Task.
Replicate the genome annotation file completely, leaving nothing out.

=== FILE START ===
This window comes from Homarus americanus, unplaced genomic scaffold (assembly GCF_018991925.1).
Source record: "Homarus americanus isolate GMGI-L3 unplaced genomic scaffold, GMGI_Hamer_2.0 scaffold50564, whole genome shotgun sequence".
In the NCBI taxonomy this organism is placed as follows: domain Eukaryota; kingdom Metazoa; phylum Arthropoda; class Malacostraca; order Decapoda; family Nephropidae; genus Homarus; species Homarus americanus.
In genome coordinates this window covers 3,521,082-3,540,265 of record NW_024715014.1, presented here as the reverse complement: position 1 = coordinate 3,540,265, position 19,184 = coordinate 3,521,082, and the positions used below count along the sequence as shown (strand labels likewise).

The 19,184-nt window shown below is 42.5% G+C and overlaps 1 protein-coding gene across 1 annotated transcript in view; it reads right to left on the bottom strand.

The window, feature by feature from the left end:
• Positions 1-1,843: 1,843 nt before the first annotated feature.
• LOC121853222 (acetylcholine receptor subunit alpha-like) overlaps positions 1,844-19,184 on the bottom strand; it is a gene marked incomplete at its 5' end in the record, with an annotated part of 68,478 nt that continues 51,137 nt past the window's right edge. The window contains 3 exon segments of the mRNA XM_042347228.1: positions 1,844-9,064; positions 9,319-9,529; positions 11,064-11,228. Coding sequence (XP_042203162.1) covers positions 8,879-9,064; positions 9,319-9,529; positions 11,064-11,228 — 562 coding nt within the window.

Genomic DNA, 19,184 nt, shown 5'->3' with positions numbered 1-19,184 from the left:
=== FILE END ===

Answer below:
This window comes from Homarus americanus, unplaced genomic scaffold (assembly GCF_018991925.1).
Source record: "Homarus americanus isolate GMGI-L3 unplaced genomic scaffold, GMGI_Hamer_2.0 scaffold50564, whole genome shotgun sequence".
In the NCBI taxonomy this organism is placed as follows: domain Eukaryota; kingdom Metazoa; phylum Arthropoda; class Malacostraca; order Decapoda; family Nephropidae; genus Homarus; species Homarus americanus.
In genome coordinates this window covers 3,521,082-3,540,265 of record NW_024715014.1, presented here as the reverse complement: position 1 = coordinate 3,540,265, position 19,184 = coordinate 3,521,082, and the positions used below count along the sequence as shown (strand labels likewise).

The 19,184-nt window shown below is 42.5% G+C and overlaps 1 protein-coding gene across 1 annotated transcript in view; it reads right to left on the bottom strand.

The window, feature by feature from the left end:
• Positions 1-1,843: 1,843 nt before the first annotated feature.
• LOC121853222 (acetylcholine receptor subunit alpha-like) overlaps positions 1,844-19,184 on the bottom strand; it is a gene marked incomplete at its 5' end in the record, with an annotated part of 68,478 nt that continues 51,137 nt past the window's right edge. The window contains 3 exon segments of the mRNA XM_042347228.1: positions 1,844-9,064; positions 9,319-9,529; positions 11,064-11,228. Coding sequence (XP_042203162.1) covers positions 8,879-9,064; positions 9,319-9,529; positions 11,064-11,228 — 562 coding nt within the window.

Genomic DNA, 19,184 nt, shown 5'->3' with positions numbered 1-19,184 from the left: